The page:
the surface to a brilliant luster. A more important technique
of Nara-period craftsman, however, was that of maki-e (literally,
"sown picture") in which gold or silver dust was "sown"
on the wet lacquer surface to form the design. In some cases no
further lacquering was done, but in others the surface was re-lacquered
and polished to give more brilliance to the ornamentation. Maki-e
was once thought to be a purely Japanese invention, but recent
research has shown that in existed in ancient China, long before
the Nara period began. It is not know, though, whether the Nara
craftmen developed the technique on their own or whether they
borrowed it from their Chinese predecessors.
The techniques of Nara times were further refined during the
succeeding Heian period (794-1185), and there exist from this
period several masterpieces in maki-e, including a Chinese ﾐstyle
chest decorated with a design of plovers and water plants (in
the Kongobuji on Mount Koya) and a cosmetic box with a design
of craft wheels in a stream (owned by the National commission
for the Protection of Cultural Properties). Mother-of-pearl was
often used to account the maki-e design, as in the case of the
cosmetic box just mentioned.
During the Kamakura period (later twelfth to early fourteenth
century) the maki-e technique became more elaborate, and such
variations as Takamaki-e (maki-e design in relief) were created.
This period also saw the introduction of a new technique in which
layers of different-colored lacquer were applied and then carved
to make a design in one color appear against a background of another.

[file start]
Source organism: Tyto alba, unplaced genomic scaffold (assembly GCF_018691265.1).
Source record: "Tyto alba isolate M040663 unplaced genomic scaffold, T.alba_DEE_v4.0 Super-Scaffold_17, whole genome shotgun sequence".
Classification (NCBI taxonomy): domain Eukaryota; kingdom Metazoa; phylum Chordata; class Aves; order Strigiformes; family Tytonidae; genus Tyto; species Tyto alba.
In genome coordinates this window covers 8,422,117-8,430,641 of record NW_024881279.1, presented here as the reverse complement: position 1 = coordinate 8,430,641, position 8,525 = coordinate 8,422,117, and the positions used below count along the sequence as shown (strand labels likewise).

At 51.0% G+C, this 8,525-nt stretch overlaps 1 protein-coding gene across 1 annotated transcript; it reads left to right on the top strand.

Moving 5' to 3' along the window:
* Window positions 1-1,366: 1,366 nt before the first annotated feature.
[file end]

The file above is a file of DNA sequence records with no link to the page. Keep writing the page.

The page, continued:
The lacquer art of the Muromachi and Momoyama periods (late fourteenth
to seventeenth century) continued to place emphasis on maki-e.
The influence of Ming lacquer ware was particularly strong in
Muromachi time, and designs were often copied from Chinese paintings.
Momoyama lacquer, an the other hand, tended to emphasize purely
decorative rather than pictorial design, and influences from the
West inspired a greater use of color. An important Momoyama development
was the revival of painted design in lacquer decoration-a technique
once popular in the Asuka and Nara period.
The lacquer art of the Edo period (seventeenth to mid-nineteenth
century) attended its highest level in the work of Hon"ami"
Koetsu and Ogata Korin, two masters of the decorative style. Koetsu
revived the elegant designs of the Heian period, infusing them
with new vigor and a daring creativeness that seems modern even
today. H also developed a maki-e technique of his own to produce
ornamentation in simple but lively style. Korin, in his lacquer
pieces, expressed the same decorative boldness and subtle stylization
that characterize his superbly painted screen. After Korin and
Koetsu, however, techniques and designs became ever more elaborate
and complicated. A certain formality set in, and the artistic
level was lowered.
Nevertheless, in certain provincial areas where feudal lords
encouraged the craft of lacquer-just as they encouraged the crafts
of ceramics and weaving-a number of traditional local wares of
considerable artistry were produced. These, of course, were much
closer to the life of the common people then the over sophisticated
creations of stylish urban craftsmen, and they expressed the vigor
and wholesomeness of genuine folk craft products. Among such regional
wares were those of Tsugaru and Aizu in northern Honsyu, Wajima
and Wakasa in Ishikawa Prefecture, and the Shunkei lacquer produced
at Sakai, near Osaka.
It was the arrival of Japanﾕs modern period, just a century ago,
that brought Japanese lacquer ware to its position of renown in
the West. Ironically, however, this same event marked the beginning
of a disastrous decline in the craft itself, which could not compete
with machine in turning out large quantities of relatively inexpensive
products like those which have more and more replaced the traditional
lacquer ware of the past. It is a regrettable fact that the craft
is most inactive in present-day Japan and in many ways has the
aspect of a dying art.
(Excerpt from "The Enduring Craft of Japan" -Masataka